It has been claimed that patients at the emergency department of University Hospital Galway were moved out and "hidden" in advance of the visit of Taoiseach Leo Varadkar last Thursday.
Speaking to Cóilín Ó Neachtain on Adhmhaidin on RTÉ Raidió na Gaeltachta this morning, Pádraig Mac Donncha from An Cheathrú Rua (Carrowroe) in Conamara (Connemara) said the ED was full when he first arrived on Thursday.
"When the doors opened, my goodness, there's no telling how many people were there. It was absolutely full, with people lining the wall and out to the front door ... You're talking easily over 100 people. I've been there many times, day and night, and it was the worst I'd ever seen it.
"Next thing, I was sent down to a short stay ward. That itself was heaving. There were people in there in wheelchairs... Anywhere they could put people, they were there, hidden.
"I can't understand why it was done, why the Taoiseach wasn't given an accurate picture... it was disgraceful."
He said that there were only a handful of beds left in the emergency department.
"There were maybe 20 beds left ... so when the taoiseach came it would look good. It's terrible that they didn't give the visiting TDs and the Taoiseach an accurate picture... they showed them nothing, everything was looking great."
Mr Mac Donncha said that after the Taoiseach left, that the beds and patients were put back into the ED.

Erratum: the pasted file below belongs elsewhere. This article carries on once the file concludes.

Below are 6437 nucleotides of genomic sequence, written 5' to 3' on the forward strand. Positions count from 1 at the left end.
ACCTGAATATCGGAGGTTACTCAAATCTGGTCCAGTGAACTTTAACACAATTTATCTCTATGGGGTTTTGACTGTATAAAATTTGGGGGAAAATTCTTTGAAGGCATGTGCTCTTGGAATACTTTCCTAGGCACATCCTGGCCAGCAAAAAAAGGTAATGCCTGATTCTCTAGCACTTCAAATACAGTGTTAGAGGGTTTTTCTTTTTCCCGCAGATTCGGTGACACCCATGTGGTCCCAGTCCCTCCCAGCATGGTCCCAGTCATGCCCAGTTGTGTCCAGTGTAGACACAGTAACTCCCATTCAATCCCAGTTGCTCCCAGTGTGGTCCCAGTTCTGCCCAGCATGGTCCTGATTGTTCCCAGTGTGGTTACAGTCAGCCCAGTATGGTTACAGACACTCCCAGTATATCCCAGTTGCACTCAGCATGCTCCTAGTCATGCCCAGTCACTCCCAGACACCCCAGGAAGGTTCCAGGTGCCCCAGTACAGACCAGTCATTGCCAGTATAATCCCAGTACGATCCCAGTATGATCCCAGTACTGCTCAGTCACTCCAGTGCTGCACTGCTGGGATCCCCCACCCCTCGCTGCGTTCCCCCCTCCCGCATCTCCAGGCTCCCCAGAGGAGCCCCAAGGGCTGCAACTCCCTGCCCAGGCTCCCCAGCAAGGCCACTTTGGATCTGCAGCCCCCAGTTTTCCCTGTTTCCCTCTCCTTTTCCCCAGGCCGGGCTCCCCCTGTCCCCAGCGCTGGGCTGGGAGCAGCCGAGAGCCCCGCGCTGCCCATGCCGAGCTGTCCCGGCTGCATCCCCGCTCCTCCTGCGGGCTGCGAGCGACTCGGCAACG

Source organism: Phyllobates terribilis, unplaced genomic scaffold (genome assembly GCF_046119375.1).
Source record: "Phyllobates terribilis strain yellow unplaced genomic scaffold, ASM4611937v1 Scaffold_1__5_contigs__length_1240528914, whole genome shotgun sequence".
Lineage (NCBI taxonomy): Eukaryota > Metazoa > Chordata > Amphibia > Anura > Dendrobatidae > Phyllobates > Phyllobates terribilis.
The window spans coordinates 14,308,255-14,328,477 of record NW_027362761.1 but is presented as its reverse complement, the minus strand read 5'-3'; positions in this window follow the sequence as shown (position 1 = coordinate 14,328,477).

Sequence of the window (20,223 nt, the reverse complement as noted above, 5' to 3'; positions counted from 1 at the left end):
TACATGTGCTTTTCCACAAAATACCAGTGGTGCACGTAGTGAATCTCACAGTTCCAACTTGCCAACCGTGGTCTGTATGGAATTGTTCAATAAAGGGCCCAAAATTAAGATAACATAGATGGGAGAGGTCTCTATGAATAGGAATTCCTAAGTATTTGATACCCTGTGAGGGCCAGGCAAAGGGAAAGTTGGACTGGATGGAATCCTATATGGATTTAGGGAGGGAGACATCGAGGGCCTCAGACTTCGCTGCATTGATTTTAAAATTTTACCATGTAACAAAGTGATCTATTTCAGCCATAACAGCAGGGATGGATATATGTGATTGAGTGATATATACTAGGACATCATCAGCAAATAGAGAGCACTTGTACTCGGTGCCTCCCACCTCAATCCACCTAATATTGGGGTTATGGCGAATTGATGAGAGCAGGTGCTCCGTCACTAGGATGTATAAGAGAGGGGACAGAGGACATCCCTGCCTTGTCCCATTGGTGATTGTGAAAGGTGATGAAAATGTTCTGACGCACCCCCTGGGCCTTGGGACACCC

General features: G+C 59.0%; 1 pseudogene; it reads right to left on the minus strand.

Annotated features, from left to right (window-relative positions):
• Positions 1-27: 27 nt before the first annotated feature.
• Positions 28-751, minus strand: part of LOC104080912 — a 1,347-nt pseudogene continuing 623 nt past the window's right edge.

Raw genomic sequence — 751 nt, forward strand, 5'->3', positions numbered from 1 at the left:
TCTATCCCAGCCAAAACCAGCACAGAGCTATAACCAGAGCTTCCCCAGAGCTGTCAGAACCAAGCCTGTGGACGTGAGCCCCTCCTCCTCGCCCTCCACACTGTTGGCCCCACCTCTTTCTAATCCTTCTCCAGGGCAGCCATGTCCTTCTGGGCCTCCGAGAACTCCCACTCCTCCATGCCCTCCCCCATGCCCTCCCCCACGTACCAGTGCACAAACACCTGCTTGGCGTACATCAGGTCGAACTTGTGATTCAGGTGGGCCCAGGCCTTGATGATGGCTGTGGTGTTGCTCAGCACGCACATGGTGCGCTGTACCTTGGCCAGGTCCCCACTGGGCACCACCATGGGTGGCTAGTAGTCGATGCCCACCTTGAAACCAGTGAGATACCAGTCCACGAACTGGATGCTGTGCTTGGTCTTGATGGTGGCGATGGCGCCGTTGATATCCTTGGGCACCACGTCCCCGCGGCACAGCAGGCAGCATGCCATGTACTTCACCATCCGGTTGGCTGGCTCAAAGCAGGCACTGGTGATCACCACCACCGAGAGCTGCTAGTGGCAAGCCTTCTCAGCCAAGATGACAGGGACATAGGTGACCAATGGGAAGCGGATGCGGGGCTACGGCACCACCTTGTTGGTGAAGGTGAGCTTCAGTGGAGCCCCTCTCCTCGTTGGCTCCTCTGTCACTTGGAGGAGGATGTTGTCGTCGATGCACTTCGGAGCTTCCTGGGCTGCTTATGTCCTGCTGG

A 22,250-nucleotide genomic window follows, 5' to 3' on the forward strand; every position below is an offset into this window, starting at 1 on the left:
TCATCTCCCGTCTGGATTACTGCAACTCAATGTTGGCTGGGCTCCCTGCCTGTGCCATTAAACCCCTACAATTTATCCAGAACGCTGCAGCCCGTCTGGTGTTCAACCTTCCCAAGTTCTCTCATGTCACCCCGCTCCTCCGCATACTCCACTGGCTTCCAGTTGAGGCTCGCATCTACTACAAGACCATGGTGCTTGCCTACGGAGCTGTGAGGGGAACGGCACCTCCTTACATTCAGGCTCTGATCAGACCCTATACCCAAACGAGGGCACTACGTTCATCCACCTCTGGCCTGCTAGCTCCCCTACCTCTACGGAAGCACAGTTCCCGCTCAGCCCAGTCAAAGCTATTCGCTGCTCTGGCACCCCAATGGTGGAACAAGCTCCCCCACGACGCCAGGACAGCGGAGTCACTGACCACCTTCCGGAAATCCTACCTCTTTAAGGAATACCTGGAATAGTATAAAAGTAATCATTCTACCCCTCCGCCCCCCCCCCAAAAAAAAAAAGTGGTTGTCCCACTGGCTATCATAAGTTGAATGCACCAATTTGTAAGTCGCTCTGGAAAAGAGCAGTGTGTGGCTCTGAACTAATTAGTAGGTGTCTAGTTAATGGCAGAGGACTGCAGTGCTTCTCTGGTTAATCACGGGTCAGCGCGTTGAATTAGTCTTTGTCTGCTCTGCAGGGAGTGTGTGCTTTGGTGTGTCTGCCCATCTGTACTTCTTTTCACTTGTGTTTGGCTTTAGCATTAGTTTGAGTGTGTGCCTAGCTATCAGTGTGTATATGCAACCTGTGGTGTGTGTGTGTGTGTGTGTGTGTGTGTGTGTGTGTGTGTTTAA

"The beds were put back, and the old people, they were coming out of everywhere. I saw it with my own two eyes. It was done very well, they were clever about it."
He said: "There should be an investigation, to find out why the Taoiseach and TDs weren't shown the conditions in the regional hospital in Galway. It was a cover up."
Galway Independent TD Catherine Connolly, who was at the event on Thursday, also spoke on Adhmhaidin on RTÉ RnaG saying the ED did appear not to be busy.
"I walked through the hospital on Thursday, and I noticed that it was quiet. I got calls then afterwards, to tell me that it was all a pretence, that there were patients there but that they had been hidden.
"I suspected something myself too, because there were 42 patients on trolleys on Tuesday, 58 on Wednesday, and then a miracle on Thursday only 26."
The TD also queried the information that she was being given by UHG about beds in St Finbarr's Ward which, she was told, were opened, but were now closed again a few weeks later.
"There's something, and I don't like to use the word rotten, but there's something rotten here. The Taoiseach was in Galway and it didn't suit to show him the honest truth of the situation."